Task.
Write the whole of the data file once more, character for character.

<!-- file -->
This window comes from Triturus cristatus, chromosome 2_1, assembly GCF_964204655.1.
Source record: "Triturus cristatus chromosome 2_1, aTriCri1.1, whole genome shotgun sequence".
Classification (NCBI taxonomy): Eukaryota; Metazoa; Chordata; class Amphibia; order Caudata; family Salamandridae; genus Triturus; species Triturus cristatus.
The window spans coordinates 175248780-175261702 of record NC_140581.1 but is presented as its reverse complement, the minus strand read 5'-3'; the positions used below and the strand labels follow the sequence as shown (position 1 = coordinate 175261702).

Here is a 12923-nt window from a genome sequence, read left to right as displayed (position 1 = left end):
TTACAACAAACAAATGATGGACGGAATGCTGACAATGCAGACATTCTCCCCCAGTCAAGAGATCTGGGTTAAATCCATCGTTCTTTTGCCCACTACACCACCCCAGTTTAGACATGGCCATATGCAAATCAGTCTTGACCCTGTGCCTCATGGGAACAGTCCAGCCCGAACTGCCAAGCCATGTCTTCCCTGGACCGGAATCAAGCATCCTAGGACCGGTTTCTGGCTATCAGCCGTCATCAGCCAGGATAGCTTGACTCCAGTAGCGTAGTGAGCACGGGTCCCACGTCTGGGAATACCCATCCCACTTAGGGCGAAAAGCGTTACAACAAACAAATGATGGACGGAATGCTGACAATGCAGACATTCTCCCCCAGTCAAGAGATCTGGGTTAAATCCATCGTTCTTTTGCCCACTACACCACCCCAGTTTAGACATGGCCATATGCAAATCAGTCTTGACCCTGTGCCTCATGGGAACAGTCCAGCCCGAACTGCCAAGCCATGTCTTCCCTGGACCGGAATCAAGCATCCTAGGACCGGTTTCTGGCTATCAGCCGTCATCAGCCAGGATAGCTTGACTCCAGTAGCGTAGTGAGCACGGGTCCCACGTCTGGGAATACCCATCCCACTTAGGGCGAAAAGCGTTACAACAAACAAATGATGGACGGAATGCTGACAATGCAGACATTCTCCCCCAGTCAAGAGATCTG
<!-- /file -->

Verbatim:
This window comes from Triturus cristatus, chromosome 2_1, assembly GCF_964204655.1.
Source record: "Triturus cristatus chromosome 2_1, aTriCri1.1, whole genome shotgun sequence".
Classification (NCBI taxonomy): Eukaryota; Metazoa; Chordata; class Amphibia; order Caudata; family Salamandridae; genus Triturus; species Triturus cristatus.
The window spans coordinates 175248780-175261702 of record NC_140581.1 but is presented as its reverse complement, the minus strand read 5'-3'; the positions used below and the strand labels follow the sequence as shown (position 1 = coordinate 175261702).

Here is a 12923-nt window from a genome sequence, read left to right as displayed (position 1 = left end):
TTACAACAAACAAATGATGGACGGAATGCTGACAATGCAGACATTCTCCCCCAGTCAAGAGATCTGGGTTAAATCCATCGTTCTTTTGCCCACTACACCACCCCAGTTTAGACATGGCCATATGCAAATCAGTCTTGACCCTGTGCCTCATGGGAACAGTCCAGCCCGAACTGCCAAGCCATGTCTTCCCTGGACCGGAATCAAGCATCCTAGGACCGGTTTCTGGCTATCAGCCGTCATCAGCCAGGATAGCTTGACTCCAGTAGCGTAGTGAGCACGGGTCCCACGTCTGGGAATACCCATCCCACTTAGGGCGAAAAGCGTTACAACAAACAAATGATGGACGGAATGCTGACAATGCAGACATTCTCCCCCAGTCAAGAGATCTGGGTTAAATCCATCGTTCTTTTGCCCACTACACCACCCCAGTTTAGACATGGCCATATGCAAATCAGTCTTGACCCTGTGCCTCATGGGAACAGTCCAGCCCGAACTGCCAAGCCATGTCTTCCCTGGACCGGAATCAAGCATCCTAGGACCGGTTTCTGGCTATCAGCCGTCATCAGCCAGGATAGCTTGACTCCAGTAGCGTAGTGAGCACGGGTCCCACGTCTGGGAATACCCATCCCACTTAGGGCGAAAAGCGTTACAACAAACAAATGATGGACGGAATGCTGACAATGCAGACATTCTCCCCCAGTCAAGAGATCTG